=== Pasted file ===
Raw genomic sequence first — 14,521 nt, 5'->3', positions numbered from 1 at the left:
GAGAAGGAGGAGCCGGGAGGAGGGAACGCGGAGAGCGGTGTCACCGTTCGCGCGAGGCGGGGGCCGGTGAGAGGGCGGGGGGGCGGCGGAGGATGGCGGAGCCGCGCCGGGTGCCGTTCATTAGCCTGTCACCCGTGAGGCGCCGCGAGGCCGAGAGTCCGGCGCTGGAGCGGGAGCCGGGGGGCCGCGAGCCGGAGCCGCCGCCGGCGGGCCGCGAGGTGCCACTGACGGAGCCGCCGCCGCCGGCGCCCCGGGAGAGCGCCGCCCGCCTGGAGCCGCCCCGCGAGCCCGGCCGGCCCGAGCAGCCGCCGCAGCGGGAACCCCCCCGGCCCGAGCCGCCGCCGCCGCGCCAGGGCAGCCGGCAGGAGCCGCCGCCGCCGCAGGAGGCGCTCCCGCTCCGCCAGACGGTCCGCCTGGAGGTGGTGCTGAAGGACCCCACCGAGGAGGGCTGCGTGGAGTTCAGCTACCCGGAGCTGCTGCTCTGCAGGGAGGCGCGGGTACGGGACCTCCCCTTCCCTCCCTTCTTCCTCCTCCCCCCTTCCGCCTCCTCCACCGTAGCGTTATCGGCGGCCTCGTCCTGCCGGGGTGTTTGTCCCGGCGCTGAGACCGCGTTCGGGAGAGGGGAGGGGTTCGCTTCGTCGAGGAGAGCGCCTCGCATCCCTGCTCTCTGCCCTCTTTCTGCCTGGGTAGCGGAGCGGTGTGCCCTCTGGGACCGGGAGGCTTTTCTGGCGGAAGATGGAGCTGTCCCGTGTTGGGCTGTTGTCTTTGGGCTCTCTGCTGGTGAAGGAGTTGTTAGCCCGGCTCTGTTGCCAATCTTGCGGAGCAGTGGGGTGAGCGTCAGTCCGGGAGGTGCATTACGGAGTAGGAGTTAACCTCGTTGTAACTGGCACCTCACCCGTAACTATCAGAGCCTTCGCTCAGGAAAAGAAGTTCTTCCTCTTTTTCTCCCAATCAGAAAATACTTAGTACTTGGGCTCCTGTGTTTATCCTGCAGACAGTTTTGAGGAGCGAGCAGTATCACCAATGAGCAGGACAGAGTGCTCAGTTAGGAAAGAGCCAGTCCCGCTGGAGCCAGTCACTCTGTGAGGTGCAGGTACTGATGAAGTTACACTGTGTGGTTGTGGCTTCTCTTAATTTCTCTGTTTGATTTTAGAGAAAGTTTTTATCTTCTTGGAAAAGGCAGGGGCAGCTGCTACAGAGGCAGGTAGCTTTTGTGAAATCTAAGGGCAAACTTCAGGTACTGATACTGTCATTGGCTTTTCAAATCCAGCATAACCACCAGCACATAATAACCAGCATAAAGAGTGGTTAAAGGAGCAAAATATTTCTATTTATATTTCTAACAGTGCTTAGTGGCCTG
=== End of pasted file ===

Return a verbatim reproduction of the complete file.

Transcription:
Raw genomic sequence first — 14,521 nt, 5'->3', positions numbered from 1 at the left:
GAGAAGGAGGAGCCGGGAGGAGGGAACGCGGAGAGCGGTGTCACCGTTCGCGCGAGGCGGGGGCCGGTGAGAGGGCGGGGGGGCGGCGGAGGATGGCGGAGCCGCGCCGGGTGCCGTTCATTAGCCTGTCACCCGTGAGGCGCCGCGAGGCCGAGAGTCCGGCGCTGGAGCGGGAGCCGGGGGGCCGCGAGCCGGAGCCGCCGCCGGCGGGCCGCGAGGTGCCACTGACGGAGCCGCCGCCGCCGGCGCCCCGGGAGAGCGCCGCCCGCCTGGAGCCGCCCCGCGAGCCCGGCCGGCCCGAGCAGCCGCCGCAGCGGGAACCCCCCCGGCCCGAGCCGCCGCCGCCGCGCCAGGGCAGCCGGCAGGAGCCGCCGCCGCCGCAGGAGGCGCTCCCGCTCCGCCAGACGGTCCGCCTGGAGGTGGTGCTGAAGGACCCCACCGAGGAGGGCTGCGTGGAGTTCAGCTACCCGGAGCTGCTGCTCTGCAGGGAGGCGCGGGTACGGGACCTCCCCTTCCCTCCCTTCTTCCTCCTCCCCCCTTCCGCCTCCTCCACCGTAGCGTTATCGGCGGCCTCGTCCTGCCGGGGTGTTTGTCCCGGCGCTGAGACCGCGTTCGGGAGAGGGGAGGGGTTCGCTTCGTCGAGGAGAGCGCCTCGCATCCCTGCTCTCTGCCCTCTTTCTGCCTGGGTAGCGGAGCGGTGTGCCCTCTGGGACCGGGAGGCTTTTCTGGCGGAAGATGGAGCTGTCCCGTGTTGGGCTGTTGTCTTTGGGCTCTCTGCTGGTGAAGGAGTTGTTAGCCCGGCTCTGTTGCCAATCTTGCGGAGCAGTGGGGTGAGCGTCAGTCCGGGAGGTGCATTACGGAGTAGGAGTTAACCTCGTTGTAACTGGCACCTCACCCGTAACTATCAGAGCCTTCGCTCAGGAAAAGAAGTTCTTCCTCTTTTTCTCCCAATCAGAAAATACTTAGTACTTGGGCTCCTGTGTTTATCCTGCAGACAGTTTTGAGGAGCGAGCAGTATCACCAATGAGCAGGACAGAGTGCTCAGTTAGGAAAGAGCCAGTCCCGCTGGAGCCAGTCACTCTGTGAGGTGCAGGTACTGATGAAGTTACACTGTGTGGTTGTGGCTTCTCTTAATTTCTCTGTTTGATTTTAGAGAAAGTTTTTATCTTCTTGGAAAAGGCAGGGGCAGCTGCTACAGAGGCAGGTAGCTTTTGTGAAATCTAAGGGCAAACTTCAGGTACTGATACTGTCATTGGCTTTTCAAATCCAGCATAACCACCAGCACATAATAACCAGCATAAAGAGTGGTTAAAGGAGCAAAATATTTCTATTTATATTTCTAACAGTGCTTAGTGGCCTG